[It seems very likely, based on the following note which came to my attention, that Yoshiko Kurata Dykstra, another prominent scholar of setsuwa, may already have published a COMPLETE translation of the Konjaku:

--- The Konjaku Tales: from a Medieval Japanese Collection. 5 vols. Intercultural Research Institute monograph series no. 17-18, 23, 25, 27. Osaka: Kansai University of Foreign Studies, 1986-. Complete translation: Indian Section, Part 1/Part 2; Chinese Section; Japanese Section, Part 1/Part 2. ---

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5 of 5 people found the following review helpful By A Customer on May 1, 2000
Format: Hardcover
This book is a translated collection of old japanese, mostly buddist stories. The first part has buddist stores from india ,the second from china, the third from Japan, and the fourth part are secular tales from Japan. I would say that this is the Japanese version of "Aesops Fables" and captures your imagination to the very last page. The main focus is to remain pious and reflect upon the budda. The book's content is buddist teaching but put into a way that is interesting to read just for entertainment purposes. The misadventures of the various characters and their climb back from their trials is too captivating to let the book go. I would recommend this to people of all faiths and background knowledge of east asian philosophy. You won't know what you've missed untill you read this book.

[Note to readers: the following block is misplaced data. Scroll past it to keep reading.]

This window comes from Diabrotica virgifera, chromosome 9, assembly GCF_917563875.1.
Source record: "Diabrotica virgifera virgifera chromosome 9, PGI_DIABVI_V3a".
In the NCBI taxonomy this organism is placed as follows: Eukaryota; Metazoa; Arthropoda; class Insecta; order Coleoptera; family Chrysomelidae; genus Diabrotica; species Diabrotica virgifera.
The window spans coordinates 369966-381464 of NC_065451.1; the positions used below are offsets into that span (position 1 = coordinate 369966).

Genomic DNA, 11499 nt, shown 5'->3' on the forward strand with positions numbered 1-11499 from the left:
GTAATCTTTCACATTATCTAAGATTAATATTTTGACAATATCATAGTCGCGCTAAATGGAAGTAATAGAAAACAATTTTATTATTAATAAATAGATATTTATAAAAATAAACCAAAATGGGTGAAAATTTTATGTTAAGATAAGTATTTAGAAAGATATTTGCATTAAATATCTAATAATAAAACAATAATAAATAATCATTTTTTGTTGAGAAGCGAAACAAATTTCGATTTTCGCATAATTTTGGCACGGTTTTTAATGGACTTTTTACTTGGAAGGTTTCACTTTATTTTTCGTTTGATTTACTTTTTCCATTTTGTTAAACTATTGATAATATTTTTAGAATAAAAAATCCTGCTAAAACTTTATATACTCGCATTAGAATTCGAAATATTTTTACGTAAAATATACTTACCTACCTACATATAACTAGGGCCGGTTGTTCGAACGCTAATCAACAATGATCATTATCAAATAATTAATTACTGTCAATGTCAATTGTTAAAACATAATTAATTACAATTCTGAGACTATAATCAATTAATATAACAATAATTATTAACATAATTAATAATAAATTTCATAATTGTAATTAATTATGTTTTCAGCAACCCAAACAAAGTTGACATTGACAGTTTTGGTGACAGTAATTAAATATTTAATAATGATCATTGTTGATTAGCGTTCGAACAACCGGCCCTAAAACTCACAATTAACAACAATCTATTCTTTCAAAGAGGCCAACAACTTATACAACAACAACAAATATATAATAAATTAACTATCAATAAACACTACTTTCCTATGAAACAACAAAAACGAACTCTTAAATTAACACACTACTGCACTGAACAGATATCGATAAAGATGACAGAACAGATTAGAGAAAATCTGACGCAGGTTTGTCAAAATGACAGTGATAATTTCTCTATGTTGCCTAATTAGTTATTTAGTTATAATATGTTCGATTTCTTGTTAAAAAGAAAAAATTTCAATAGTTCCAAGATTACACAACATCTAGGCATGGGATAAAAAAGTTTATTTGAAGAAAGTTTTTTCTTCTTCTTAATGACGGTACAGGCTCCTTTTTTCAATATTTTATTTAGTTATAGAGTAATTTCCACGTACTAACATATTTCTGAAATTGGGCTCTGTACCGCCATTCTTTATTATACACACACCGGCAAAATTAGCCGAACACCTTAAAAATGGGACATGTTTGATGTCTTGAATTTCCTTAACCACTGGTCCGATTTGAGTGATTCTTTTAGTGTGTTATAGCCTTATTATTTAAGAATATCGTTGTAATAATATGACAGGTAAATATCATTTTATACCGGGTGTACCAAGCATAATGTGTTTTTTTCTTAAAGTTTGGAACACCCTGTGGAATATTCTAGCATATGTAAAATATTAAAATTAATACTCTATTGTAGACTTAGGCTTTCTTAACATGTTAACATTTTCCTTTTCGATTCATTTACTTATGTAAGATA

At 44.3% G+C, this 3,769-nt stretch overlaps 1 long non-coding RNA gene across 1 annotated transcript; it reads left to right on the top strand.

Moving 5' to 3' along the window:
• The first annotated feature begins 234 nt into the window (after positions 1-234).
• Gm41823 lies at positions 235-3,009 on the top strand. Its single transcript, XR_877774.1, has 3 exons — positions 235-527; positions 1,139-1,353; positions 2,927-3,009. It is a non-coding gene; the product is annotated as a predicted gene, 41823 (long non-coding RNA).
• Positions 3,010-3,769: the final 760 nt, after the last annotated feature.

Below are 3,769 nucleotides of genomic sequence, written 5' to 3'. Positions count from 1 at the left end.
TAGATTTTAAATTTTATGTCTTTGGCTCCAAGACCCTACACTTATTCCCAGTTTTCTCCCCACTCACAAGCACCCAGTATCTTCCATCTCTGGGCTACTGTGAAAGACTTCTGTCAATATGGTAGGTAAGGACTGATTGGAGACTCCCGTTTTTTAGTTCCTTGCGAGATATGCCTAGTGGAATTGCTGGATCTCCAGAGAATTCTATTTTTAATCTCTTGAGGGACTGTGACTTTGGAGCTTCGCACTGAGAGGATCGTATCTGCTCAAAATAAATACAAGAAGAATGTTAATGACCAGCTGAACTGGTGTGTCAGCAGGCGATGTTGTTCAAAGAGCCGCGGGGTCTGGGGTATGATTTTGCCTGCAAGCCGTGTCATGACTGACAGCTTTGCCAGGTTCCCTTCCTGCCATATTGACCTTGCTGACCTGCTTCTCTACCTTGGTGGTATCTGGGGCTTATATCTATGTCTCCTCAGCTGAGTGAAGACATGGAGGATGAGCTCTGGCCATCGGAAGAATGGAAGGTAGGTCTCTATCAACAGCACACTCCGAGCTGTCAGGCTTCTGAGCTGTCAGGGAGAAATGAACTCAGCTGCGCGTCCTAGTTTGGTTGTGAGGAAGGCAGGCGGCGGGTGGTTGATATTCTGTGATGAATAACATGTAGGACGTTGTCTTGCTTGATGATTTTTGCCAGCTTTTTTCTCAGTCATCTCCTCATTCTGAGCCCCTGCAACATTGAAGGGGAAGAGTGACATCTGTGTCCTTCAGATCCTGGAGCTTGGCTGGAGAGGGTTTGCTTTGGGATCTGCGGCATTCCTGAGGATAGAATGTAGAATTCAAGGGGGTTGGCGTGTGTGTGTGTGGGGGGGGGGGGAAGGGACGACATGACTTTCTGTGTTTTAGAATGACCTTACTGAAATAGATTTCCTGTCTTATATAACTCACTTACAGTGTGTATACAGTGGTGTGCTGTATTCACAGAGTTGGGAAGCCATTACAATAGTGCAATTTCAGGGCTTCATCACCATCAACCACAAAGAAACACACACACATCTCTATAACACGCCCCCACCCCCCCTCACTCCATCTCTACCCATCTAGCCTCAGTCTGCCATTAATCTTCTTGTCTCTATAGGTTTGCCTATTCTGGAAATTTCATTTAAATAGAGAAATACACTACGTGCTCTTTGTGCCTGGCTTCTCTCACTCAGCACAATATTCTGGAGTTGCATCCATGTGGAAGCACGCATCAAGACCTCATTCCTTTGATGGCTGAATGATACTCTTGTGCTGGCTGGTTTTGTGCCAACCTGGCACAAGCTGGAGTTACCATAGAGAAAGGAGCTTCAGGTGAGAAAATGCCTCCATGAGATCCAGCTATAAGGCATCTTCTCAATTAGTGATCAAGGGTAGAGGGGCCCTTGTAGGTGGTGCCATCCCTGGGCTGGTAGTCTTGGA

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By E. Malin on July 15, 2014
Format: Paperback Verified Purchase
Entertaining, scary, and enlightening.
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10 of 18 people found the following review helpful By Tam Mori on August 25, 2000
Format: Paperback
I haven't taken the time yet to compare the translations to the Japanese versions,but going just on memory the translations appear to be pretty good.
Of course there are some things I would have translated differently. For example, in many cases the word "daija" (literally "big snake") should be translated into English as "dragon" (even though it's commonly used in modern Japanese for its literal meaning). But this is something that a translator probably wouldn't know unless they were a student of Japanese cryptozoology.